Consequence definition Something that happens as a result of a certain activity In a sentence, examples of repercussions 1. My daughter's punishment for violating curfew was a two-week suspension of her mobile phone privileges. 2. The students' consequences for cheating on exams included suspensions and fines.
Consequences are outcomes that occur as a result of an action or event. You can think of consequences as the flip side of causes. What causes something? Causes have effects; they change something or someone. The same thing can happen to characters in stories: causes lead to effects. For example, if I cause my friend's car to crash by running a stop sign, he will get hurt. Consequences are similar: causes lead to effects. Consequences are different from responses, which are actions taken after an effect has already happened. Responses are things like calling an ambulance or going to the hospital after someone gets hurt in a car accident.
In English, we often use consequences when we want to say what would happen if some situation occurred. We do this by using the word 'never'. Never is used in three situations where something cannot happen: always, without exception, and without limitation.
A consequence is defined as a natural conclusion that follows from something else, or importance in ranking. This is an example of a consequence: if you do something wrong and get grounded. This is an example of a foreseen consequence: if it rains hard enough, the ground will be wet and you will get sick if you go out in it.
Consequences are important in education because they allow teachers to predict what might happen if students engage in certain behaviors. For example, if a student breaks a window by throwing a rock at it, the teacher could predict that this would cause the student to feel guilty and want to avoid breaking anything else. By explaining that cleaning up the glass would be a good way for the student to deal with his/her guilt, the teacher has taken care of this situation without punishing the student.
Children understand consequences when they see them in action. If a friend tells a child he or she can't have a cookie because they're for everyone, then the next day when cookies are being served, the child will know not to ask for one.
Teachers should tell children about possible consequences before they act. For example, if your teacher notices that you like to jump off the playground equipment, he/she could say something like, "Jumping off the equipment is dangerous because it can hurt yourself.
A consequence is something that occurs soon after an action in which we are interested. Often, the consequence increases or decreases the likelihood of the conduct occurring again in the future. Consequences happen all the time without our purpose or preparation. For example, if I punch you in the nose, that's a consequence of my action - you'll be likely to leave me alone from then on.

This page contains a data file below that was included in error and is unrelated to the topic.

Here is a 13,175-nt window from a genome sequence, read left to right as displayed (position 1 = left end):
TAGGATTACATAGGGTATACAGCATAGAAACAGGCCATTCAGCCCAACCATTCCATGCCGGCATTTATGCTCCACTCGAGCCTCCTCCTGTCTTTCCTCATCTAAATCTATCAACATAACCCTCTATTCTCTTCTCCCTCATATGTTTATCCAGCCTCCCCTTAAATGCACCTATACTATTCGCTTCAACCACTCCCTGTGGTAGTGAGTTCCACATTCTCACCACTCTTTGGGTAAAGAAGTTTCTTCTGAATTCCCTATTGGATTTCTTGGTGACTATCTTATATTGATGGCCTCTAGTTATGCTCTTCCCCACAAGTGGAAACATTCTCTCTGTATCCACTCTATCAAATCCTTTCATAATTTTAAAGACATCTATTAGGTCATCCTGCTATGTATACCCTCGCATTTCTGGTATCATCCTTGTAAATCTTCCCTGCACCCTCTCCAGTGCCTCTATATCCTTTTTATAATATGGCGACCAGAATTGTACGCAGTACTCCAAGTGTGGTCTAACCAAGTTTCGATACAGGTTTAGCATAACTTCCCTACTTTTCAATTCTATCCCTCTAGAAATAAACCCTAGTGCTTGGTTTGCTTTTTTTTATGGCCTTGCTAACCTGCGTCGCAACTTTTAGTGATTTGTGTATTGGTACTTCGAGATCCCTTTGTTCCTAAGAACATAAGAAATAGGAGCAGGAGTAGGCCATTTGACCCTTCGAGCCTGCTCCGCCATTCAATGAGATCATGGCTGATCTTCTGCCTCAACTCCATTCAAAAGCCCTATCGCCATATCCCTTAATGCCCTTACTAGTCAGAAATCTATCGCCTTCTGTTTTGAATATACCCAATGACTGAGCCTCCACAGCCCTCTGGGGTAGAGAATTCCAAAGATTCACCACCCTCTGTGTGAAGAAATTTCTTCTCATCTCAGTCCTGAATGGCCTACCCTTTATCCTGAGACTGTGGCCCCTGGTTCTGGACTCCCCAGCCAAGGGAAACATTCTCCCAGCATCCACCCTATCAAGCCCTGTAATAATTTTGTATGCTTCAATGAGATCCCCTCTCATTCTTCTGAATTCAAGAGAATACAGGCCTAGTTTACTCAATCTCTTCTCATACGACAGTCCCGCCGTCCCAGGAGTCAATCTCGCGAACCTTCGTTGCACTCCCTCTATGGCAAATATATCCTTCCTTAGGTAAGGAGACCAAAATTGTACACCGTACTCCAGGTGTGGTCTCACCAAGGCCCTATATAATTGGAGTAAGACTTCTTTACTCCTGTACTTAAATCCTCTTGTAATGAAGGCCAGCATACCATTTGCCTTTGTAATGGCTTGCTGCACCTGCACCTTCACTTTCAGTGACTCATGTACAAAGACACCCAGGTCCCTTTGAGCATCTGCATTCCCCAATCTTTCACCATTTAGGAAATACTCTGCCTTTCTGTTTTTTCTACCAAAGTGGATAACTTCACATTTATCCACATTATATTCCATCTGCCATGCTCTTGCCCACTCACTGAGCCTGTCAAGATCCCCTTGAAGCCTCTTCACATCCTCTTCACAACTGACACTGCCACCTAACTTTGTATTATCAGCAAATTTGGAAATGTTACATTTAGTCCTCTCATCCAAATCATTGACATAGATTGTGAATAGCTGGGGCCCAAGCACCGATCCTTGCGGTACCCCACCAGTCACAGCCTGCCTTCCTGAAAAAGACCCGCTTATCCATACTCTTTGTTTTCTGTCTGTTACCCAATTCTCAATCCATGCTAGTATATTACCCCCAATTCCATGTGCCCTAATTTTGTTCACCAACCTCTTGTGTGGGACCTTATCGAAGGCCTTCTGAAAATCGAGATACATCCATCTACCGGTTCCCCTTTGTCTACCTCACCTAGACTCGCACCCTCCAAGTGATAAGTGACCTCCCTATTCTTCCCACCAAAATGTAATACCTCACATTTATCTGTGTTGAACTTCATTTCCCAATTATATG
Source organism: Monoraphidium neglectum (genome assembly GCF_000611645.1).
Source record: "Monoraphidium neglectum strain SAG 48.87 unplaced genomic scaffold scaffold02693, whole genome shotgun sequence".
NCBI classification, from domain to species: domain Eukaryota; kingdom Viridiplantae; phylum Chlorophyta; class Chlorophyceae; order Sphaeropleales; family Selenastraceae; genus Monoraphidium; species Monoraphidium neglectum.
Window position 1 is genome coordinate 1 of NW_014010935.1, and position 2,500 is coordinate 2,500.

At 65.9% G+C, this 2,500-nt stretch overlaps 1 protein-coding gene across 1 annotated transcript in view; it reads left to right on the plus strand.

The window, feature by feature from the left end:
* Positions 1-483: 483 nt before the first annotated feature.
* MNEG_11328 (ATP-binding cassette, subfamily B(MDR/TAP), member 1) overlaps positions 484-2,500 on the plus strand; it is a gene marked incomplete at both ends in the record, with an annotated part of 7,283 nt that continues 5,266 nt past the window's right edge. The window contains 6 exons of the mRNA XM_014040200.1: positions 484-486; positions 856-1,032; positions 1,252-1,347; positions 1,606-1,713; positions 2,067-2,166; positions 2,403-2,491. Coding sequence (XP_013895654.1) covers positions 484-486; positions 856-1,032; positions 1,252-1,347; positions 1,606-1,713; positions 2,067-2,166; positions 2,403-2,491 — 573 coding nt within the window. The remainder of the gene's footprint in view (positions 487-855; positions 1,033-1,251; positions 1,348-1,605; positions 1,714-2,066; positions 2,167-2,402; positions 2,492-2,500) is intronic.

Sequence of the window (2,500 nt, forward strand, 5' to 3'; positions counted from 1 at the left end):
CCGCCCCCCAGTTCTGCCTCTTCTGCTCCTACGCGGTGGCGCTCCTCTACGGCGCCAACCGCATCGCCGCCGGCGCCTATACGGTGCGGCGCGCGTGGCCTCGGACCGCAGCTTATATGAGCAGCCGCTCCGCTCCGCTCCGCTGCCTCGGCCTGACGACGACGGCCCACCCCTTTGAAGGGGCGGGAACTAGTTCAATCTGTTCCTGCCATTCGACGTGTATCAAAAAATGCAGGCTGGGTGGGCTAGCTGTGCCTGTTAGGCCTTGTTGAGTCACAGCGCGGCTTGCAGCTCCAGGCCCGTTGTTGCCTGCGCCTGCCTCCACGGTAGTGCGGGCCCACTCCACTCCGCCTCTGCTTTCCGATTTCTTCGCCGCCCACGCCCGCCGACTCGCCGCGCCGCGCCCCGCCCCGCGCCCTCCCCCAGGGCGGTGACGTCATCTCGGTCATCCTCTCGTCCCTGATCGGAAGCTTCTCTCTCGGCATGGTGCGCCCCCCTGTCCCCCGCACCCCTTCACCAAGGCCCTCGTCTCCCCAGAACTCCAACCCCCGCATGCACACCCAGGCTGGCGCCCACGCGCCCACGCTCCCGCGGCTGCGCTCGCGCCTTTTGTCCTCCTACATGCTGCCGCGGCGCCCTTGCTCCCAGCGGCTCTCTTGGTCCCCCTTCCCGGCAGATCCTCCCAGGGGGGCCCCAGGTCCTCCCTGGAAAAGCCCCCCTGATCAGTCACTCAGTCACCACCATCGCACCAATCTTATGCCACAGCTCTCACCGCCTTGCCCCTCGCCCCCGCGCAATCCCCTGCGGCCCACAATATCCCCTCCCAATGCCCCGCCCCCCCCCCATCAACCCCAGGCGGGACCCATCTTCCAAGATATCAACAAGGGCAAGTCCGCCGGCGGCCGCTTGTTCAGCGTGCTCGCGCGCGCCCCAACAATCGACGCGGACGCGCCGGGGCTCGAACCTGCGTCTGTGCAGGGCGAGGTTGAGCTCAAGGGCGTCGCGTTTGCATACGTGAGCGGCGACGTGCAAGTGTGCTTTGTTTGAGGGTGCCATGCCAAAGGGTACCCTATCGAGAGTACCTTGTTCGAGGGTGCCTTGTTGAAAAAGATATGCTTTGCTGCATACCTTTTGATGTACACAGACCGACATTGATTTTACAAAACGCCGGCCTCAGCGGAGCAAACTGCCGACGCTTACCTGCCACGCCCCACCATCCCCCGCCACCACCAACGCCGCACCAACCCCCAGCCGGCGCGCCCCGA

Consequences can also have negative effects on us over time. These effects may not appear right away, but they are still important aspects of behavior that need to be considered when evaluating someone's past or future actions. Negative consequences include things like damage to property or people, loss of life, incarceration, and more.
Finally, consequences can be positive. For example, getting out of doing something unpleasant, such as cleaning up after yourself or walking home across town instead of taking a taxi. Or positive consequences include things like receiving praise or attention from others, saving money, and more.
In conclusion, consequences are outcomes of our actions that increase or decrease the likelihood of further similar actions happening in the future.
A consequence is anything that happens after or as a result of what you do. "He was handed a traffic penalty as a result of running the red light," for example. A consequence is a "outcome" or "conclusion," and its history includes the Latin sequi, "to follow."
According to the Oxford English Dictionary, the first usage of the word “consequence” is in 1611: "The consequence is death."
Over the years, the meaning of the word has grown along with our understanding of science and technology. Today it refers to any outcome of your actions or decisions.
For example, the consequence of throwing a punch is getting punched in the face. The consequence of breaking someone's arm is a bruise. And the consequence of failing an exam is a bad grade.
As another example, consider what would have been the consequence if Thomas Edison had not invented the phonograph? It might have been impossible to broadcast radio shows into homes in other cities, which caused the collapse of many small radio stations. The only way for people to hear about new songs or events outside their own city would have been for record companies to send artists to every major city in America, which would have been prohibitively expensive.
The invention of the phonograph changed everything about how music is distributed today, especially digital music.